August brings some exciting new speculative fiction releases. We've got conclusions for the Hunger Games and Void trilogies, plus Regency magic and a sentient MMORPG. Here are the books you can't miss out on this month.

The Evolutionary Void, Peter Hamilton (Del Rey)

Sprawling, ambitious: Peter Hamilton's Void Trilogy is an example par excellence of modern space opera. Hamilton posits the black hole at the center of our galaxy is home to a micro-universe. But it's not just a abstraction—millions of believers avidly follow a Dreamer's visions of life inside the void, and they're convinced they've glimpsed paradise. The final volume in the series, The Evolutionary Void apparently picks up right where The Temporal Void left off. The Living Dream cultists have devoted themselves to relocating to the Void in massive ships. If they succeed, it'll expand the black hole until it swallows up the entire Milky Way. Understandably, a number of very ruthless people want to stop that from happening.

Mockingjay, Suzanne Collins (Scholastic)

For dystopian young-adult book fans, there's only one August release that counts: Mockingjay, the conclusion to Suzanne Collins' Hunger Games trilogy. Scholastic has kept a tight lid on any plot details, but here's what we know: Tough-as-nails Katniss is still standing after two rounds of the games, and the Capitol wants her dead. They don't care who they have to kill to get to her, either. She's a threat, and no one around her is safe — not her family, friends, or even District 12. Less than a month to go!

The Wesleyan Anthology of Science Fiction (Wesleyan)

This giant omnibus collection contains a century and a half worth of science fiction stories. That's the chronological distance, from believing Mars was was criss-crossed with verdant canals to landing robots on the rocky Martian surface. With academic thoroughness, the editors have assembled all the big names of the modern era: Bradbury, Ballad, Clarke, Le Guin. But they've also tracked back to H.G. Wells and even earlier, to the speculative fiction writers of the mid-nineteenth century.

Omnitopia Dawn, Diane Duane (DAW)

Diane Duane's Young Wizards series has often dabbled in science, but she's best known for her YA fantasy. But with Omnitopia Dawn, Duane turns to the near future and serves up high-tech science fiction. It's 2015, and everyone spends the bulk of their time online, immersed in MMORPGs like the hugely popular Omnitopia. But we're not talking about Farmville, here. The game's creator, programmer Dev Logan, goes in to make some routine upgrades and discovers Omnitopia has actually achieved self-awareness. So Logan, like any good parent, resolves to protect his baby — which turns out to be a pretty big job.

A Dream Called Time, S.L. Viehl (Roc)

Dr. Cherijo is back — and still getting into trouble — in Viehl's tenth Stardoc novel. She goes to check out a mystery ship that's drifted out of a rift in space and promptly gets trapped in some wonky temporal anomaly. Will she ever see her family again? Only time will tell! This is the final novel in the series, so let's hope the long-suffering Cherijo gets a better send-off than another doctor on a certain science fictional island.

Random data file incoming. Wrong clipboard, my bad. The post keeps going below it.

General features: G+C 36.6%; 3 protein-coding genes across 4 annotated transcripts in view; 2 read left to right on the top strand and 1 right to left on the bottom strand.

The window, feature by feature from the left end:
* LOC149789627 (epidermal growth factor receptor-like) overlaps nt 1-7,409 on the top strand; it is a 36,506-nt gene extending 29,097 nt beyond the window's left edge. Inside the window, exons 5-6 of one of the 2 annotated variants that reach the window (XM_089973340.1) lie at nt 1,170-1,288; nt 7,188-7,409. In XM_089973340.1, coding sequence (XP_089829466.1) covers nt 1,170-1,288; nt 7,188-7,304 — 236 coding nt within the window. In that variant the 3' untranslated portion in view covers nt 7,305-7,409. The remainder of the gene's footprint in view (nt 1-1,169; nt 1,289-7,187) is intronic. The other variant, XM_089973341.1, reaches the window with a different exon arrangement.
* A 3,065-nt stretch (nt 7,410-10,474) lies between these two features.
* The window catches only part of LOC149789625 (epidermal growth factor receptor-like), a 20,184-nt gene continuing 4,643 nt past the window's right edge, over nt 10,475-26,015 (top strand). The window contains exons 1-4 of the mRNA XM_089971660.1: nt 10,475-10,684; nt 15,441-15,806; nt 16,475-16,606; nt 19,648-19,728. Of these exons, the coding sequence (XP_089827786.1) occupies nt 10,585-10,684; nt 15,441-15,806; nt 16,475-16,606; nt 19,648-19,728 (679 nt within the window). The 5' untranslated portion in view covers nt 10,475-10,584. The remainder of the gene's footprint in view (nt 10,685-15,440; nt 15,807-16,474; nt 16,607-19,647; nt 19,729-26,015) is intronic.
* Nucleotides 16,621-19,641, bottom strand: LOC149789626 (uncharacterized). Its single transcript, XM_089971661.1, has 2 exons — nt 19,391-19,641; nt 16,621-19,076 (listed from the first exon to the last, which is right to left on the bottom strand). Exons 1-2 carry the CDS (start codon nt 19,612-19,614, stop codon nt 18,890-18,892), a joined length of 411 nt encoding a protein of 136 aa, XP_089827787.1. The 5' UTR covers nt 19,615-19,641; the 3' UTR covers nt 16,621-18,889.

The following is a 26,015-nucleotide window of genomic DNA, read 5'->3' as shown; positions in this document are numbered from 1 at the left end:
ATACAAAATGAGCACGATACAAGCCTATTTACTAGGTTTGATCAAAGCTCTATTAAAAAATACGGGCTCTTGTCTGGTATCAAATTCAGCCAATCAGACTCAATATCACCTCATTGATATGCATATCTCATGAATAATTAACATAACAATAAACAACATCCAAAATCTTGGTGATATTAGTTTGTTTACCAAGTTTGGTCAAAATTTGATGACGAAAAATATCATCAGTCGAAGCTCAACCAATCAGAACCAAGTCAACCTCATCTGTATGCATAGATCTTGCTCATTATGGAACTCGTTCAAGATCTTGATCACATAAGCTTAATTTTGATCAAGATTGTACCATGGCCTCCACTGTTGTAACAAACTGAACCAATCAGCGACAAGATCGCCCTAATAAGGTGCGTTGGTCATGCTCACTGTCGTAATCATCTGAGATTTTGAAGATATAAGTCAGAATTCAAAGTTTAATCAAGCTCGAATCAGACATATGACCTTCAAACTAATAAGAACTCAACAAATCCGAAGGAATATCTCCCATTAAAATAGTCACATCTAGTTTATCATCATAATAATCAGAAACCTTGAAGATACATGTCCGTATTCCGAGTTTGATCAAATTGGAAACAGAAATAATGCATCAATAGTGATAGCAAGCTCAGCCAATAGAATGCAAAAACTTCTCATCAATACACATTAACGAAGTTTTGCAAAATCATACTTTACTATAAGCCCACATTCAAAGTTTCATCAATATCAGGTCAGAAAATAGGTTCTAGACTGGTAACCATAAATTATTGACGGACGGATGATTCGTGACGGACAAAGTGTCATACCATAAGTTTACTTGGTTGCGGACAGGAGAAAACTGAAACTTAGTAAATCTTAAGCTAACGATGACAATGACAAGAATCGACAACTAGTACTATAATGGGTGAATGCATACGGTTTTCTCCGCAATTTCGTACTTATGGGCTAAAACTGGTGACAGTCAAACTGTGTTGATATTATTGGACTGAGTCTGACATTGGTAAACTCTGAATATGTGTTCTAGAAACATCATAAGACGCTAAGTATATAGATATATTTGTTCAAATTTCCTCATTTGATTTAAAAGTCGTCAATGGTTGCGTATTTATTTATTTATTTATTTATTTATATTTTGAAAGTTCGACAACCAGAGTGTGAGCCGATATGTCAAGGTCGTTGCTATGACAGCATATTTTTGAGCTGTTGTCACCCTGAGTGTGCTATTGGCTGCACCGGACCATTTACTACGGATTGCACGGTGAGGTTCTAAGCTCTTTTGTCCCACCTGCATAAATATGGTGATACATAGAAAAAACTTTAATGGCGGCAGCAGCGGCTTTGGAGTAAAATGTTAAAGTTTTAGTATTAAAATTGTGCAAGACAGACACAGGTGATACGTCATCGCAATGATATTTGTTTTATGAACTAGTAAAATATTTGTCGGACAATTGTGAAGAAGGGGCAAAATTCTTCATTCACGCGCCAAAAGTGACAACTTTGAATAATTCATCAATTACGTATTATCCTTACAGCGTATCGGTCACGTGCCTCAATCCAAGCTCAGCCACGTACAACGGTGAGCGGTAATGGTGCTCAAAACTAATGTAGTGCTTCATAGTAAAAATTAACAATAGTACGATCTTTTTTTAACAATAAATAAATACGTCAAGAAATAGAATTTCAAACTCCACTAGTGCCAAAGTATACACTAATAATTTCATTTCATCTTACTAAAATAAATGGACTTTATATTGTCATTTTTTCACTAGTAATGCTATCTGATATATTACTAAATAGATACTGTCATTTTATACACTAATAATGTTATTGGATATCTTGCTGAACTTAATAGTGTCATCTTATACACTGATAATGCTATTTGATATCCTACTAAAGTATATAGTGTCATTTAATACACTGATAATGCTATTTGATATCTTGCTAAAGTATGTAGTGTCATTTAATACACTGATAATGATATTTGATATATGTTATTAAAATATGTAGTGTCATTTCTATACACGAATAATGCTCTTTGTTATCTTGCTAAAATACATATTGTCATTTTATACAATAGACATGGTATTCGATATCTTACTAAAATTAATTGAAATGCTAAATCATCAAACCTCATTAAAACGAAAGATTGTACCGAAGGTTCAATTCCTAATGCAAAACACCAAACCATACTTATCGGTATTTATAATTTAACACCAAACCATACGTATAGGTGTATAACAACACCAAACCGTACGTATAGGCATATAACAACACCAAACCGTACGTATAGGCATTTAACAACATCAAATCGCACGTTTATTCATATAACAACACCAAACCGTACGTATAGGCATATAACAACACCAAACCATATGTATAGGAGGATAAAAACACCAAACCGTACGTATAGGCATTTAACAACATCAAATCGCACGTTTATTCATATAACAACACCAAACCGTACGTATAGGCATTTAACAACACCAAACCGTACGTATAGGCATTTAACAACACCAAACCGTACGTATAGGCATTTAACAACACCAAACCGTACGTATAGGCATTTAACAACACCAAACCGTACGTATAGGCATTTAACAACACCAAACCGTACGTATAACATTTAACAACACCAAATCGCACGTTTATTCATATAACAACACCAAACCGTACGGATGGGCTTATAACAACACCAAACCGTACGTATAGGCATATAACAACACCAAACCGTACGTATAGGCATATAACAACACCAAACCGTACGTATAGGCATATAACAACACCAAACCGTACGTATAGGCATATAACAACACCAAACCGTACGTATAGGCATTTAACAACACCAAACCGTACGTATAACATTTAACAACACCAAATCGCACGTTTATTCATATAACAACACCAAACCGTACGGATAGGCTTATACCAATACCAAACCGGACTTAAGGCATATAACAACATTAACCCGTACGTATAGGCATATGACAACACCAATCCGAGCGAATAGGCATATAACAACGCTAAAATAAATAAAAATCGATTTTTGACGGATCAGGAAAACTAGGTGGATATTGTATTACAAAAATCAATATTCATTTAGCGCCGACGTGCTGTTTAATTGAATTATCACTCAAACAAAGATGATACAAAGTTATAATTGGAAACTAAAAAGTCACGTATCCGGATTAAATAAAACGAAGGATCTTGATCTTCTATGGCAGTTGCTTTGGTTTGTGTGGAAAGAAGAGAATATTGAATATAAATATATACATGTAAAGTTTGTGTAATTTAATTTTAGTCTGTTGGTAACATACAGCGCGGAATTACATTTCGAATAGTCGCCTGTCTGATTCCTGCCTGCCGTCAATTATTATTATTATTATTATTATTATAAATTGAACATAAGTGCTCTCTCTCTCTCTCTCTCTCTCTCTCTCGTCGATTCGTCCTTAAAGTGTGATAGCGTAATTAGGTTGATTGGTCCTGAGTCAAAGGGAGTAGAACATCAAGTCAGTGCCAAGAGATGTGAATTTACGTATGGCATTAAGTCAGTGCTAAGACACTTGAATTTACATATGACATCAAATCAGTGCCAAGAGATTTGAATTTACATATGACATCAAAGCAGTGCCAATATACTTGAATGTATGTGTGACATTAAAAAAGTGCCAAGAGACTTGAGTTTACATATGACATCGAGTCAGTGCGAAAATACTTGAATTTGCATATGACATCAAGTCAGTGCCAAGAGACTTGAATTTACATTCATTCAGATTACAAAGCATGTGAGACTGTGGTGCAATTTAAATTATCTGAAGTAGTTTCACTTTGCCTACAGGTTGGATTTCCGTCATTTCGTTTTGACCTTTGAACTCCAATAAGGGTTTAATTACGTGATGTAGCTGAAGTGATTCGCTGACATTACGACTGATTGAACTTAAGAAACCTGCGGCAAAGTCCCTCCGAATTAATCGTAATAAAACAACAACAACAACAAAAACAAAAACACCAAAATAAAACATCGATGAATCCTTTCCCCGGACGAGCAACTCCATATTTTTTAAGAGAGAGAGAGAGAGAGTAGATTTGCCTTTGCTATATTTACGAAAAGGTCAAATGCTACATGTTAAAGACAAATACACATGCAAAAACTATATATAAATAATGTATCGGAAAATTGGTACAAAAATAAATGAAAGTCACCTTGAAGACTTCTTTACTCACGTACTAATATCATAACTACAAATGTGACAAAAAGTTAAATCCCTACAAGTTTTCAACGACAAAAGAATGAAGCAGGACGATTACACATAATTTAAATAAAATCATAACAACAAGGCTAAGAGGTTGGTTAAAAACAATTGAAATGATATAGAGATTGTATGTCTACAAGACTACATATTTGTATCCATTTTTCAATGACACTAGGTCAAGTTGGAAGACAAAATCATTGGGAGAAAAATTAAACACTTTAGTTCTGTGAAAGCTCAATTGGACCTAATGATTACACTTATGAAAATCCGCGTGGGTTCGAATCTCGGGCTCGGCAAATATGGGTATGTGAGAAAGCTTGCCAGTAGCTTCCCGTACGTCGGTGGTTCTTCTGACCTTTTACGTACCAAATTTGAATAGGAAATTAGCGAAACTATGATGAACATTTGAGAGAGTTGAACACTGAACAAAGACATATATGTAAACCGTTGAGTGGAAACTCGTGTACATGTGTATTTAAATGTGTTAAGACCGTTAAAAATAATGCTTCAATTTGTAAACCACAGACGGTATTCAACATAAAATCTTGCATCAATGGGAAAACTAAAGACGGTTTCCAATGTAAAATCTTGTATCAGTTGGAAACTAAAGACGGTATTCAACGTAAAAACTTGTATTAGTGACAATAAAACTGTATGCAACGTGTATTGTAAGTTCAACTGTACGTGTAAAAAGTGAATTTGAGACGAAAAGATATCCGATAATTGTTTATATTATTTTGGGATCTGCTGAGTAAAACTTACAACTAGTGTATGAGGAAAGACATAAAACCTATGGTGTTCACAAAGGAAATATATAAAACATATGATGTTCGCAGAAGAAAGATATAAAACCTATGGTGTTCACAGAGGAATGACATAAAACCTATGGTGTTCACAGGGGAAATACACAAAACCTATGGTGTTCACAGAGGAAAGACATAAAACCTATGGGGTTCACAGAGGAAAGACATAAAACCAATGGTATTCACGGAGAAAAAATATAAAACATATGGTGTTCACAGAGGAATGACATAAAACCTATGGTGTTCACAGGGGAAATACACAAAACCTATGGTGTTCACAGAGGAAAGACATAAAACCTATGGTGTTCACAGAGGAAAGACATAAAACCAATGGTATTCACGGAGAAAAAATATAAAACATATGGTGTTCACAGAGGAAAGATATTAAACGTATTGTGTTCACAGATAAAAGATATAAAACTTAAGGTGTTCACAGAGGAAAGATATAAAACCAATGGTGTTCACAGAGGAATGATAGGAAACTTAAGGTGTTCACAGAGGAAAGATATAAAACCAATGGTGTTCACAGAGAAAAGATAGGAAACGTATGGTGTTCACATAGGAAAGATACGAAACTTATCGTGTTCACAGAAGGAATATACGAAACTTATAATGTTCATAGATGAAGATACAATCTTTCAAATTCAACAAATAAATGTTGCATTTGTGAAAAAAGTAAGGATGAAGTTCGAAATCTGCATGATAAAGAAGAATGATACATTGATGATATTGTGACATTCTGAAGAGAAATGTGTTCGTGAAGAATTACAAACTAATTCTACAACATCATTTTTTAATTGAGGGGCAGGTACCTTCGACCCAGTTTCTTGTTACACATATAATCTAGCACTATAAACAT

The Osiris Ritual, George Mann (Tor)

Sir Maurice Newbury and his assistant, Miss Veronica Hobbes, return to deal with cursed mummies and missing magician's assistants in George Mann's second steampunk mystery novel. Sir Maurice is an academic and Miss Veronica a secretary; together, they investigate sensitive, often paranormal matters for the crown. But lest you think the pair are merely up against the occult, Newbury is also trying to track down a rogue agent who seems to have transmogrified himself into some sort of weapon. Quite the bother, one imagines.

Stars and Gods, Larry Niven (Tor)

Larry Niven's latest covers a lot of ground: Non-fiction, short fiction, interviews, editorials. There are even some short excerpts from his novels, including Ringworld's Child. It's a follow-up to his well-received collection Scatterbrain and similarly eclectic. Certainly worth investigating if you're a fan or just interested in the workings of a legendary science fiction writer's mind.

Shades of Milk and Honey, Mary Robinette Kowal (Tor)

Shades of Milk and Honey is about glamour — not the quality attributed to Grace Kelly and Ingrid Bergman, but good old-fashioned magic. Kowal imagines a Regency England where young ladies of marriageable age compete to land eligible gentlemen using their magical skills. It's hard to refrain from the obligatory joke about Austen fans and truths universally acknowledged, but this looks pretty promising for the fantasy readers out there.

Enclave, Kit Reed (Tor)

If you're looking for something new in paperback, Kit Reed's dystopian Enclave hits the shelves this week. Society is collapsing into war, environmental catastrophe, and all the other post-modern nightmare scenarios. Desperate parents turn their children over to the fortress-like Clothos Academy, which accepts 100 pupils and then locks out the rest of the world. The ominously named "Sarge" keeps everyone in line with frightening images of the outside world, but, of course, things aren't what they seem.

Winter's Song, Colin Harvey (Angry Robot)

Another paperback option is Winter's Song, by Colin Harvey. Karl Allman has the misfortune to crash land onto a miserably frigid planet, populated by the ragged remains of a forgotten colony of Scandinavian descent. The colonists have made do, but their world is harsh and their society strict. Karl joins up with Bera, a young woman shunned for an out-of-wedlock pregnancy, and sets off to find the original colony ship — which might or might not still exist, and might or might not have a functioning radio he can use to signal rescuers.